Small shops call for police enforcement over masks
By Fiona Walker
BBC Scotland health correspondent
Convenience stores in Scotland have called for greater police enforcement over the wearing of face coverings.
Owners and staff in smaller stores have told BBC Scotland there has been a rise in the number of people refusing to wear masks in their shops.
The Scottish Grocers' Federation said its members should not put up with being verbally or physically assaulted for asking customers to comply.
Anyone aged five and over must wear a face covering unless they are exempt.
Those exemptions could include various medical conditions and disabilities and the need to communicate with someone who lip reads.
Shopkeepers have said there was very high compliance to start with, but mask "fatigue" is now rising with a growing number of people refusing to cover their faces.
Abdul Majeed runs the Nisa store in Bellshill in North Lanarkshire. It is in one of Scotland's areas currently under further restrictions due to rising infection rates.
He said: "We have asked customers to wear masks and some say they have a medical condition and we have to respect that.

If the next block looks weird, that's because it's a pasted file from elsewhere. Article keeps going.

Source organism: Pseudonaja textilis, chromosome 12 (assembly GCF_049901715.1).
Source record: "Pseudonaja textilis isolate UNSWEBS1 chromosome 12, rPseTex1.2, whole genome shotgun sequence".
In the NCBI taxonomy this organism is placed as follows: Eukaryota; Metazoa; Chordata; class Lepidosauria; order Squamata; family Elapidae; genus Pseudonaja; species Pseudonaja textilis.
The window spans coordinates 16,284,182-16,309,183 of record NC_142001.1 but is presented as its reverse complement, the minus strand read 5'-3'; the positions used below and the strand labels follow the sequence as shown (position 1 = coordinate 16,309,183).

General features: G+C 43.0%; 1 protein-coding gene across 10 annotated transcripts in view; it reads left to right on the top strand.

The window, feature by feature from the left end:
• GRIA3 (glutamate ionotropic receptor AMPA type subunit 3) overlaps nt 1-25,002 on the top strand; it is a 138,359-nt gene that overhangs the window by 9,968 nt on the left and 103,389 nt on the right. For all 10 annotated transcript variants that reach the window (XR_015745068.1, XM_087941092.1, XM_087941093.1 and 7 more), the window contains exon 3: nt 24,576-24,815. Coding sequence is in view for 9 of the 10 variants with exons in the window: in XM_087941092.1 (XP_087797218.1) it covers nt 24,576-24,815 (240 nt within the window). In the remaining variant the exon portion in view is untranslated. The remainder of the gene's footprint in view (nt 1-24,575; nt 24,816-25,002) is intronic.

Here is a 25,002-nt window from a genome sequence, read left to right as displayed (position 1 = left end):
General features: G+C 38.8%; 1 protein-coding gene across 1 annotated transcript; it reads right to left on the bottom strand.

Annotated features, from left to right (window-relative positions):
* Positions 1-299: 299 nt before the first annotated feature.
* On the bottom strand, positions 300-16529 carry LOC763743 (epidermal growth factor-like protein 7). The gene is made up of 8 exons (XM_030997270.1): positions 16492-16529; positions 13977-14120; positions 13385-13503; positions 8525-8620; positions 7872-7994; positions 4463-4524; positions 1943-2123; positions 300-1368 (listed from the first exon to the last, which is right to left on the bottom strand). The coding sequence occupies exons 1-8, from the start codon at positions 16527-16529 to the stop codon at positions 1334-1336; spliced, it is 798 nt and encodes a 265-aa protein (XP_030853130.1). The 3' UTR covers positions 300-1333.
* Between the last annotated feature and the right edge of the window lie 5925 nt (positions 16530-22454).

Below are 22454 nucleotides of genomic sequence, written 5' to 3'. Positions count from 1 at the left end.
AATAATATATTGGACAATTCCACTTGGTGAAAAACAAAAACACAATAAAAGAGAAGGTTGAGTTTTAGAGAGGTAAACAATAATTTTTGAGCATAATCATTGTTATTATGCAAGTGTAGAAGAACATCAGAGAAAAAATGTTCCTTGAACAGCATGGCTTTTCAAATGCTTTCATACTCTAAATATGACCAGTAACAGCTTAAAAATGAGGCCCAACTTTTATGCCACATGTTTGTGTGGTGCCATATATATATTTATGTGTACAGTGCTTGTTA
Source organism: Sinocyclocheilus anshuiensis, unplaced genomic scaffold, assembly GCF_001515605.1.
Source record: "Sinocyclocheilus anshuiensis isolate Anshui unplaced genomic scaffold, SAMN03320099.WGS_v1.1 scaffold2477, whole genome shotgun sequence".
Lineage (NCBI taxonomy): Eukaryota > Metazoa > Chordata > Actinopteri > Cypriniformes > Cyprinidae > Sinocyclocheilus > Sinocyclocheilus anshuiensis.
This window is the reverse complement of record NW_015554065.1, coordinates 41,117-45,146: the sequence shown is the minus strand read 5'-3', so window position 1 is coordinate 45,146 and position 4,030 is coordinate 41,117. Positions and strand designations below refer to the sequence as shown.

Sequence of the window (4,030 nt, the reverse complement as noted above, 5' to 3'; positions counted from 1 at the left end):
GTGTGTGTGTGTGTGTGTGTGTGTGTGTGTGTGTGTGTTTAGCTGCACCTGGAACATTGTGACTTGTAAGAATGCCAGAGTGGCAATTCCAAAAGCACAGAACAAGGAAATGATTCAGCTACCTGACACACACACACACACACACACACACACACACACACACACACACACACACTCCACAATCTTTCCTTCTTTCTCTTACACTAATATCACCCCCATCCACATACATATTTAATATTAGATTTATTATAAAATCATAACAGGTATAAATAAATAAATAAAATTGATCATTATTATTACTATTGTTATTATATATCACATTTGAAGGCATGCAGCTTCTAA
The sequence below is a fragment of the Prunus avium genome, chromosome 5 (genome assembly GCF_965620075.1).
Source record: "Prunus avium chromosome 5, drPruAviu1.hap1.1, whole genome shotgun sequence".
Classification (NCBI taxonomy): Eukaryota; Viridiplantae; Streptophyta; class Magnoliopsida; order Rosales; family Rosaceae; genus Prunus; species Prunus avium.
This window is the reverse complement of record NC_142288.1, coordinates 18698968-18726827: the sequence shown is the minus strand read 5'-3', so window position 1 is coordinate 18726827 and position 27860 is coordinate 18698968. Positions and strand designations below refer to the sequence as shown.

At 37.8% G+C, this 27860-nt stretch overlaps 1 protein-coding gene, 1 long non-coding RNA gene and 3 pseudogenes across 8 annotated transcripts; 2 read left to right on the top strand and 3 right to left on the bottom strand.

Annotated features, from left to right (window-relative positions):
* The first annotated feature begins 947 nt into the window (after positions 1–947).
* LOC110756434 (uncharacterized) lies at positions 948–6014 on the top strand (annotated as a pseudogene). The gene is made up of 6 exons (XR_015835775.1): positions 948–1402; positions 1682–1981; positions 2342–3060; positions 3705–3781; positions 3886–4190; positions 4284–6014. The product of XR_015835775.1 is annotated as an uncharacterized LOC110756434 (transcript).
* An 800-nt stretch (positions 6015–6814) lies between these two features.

"Others just shrug their shoulders and say they either forgot it or it's in the car, but there seems to be a hardcore who for whatever reason won't wear one or refuse to wear one.
"As a business owner, as much as I want to refuse to serve them, there is so much competition and people will take their business elsewhere.
"That group that refuse to wear them is growing."
Within Nisa in Bellshill, one of the non-mask wearers explained his reasons for not complying.
He said: "I have not heard of anyone with the virus, I got fed up doing it and I don't believe in it any more. I feel fine, my family's fine. If people really care about it they have masks on and if they are following all the rules, and what they believe in they should be all right themselves."
Another said she had asthma: "I would like a badge or something that could explain why you're not wearing it, because people look at you," she said.
In Musselburgh, East Lothian, Dan Brown at Pinkie Farm stores says his staff are at risk not just from the virus but also from abuse.
He told the BBC: "There can be some quite strong opinions on wearing masks which can sometimes lead to confrontation, abuse and even violence.
"We have seen various levels of confrontation and abuse oRead More – Source[contf] [contfnew]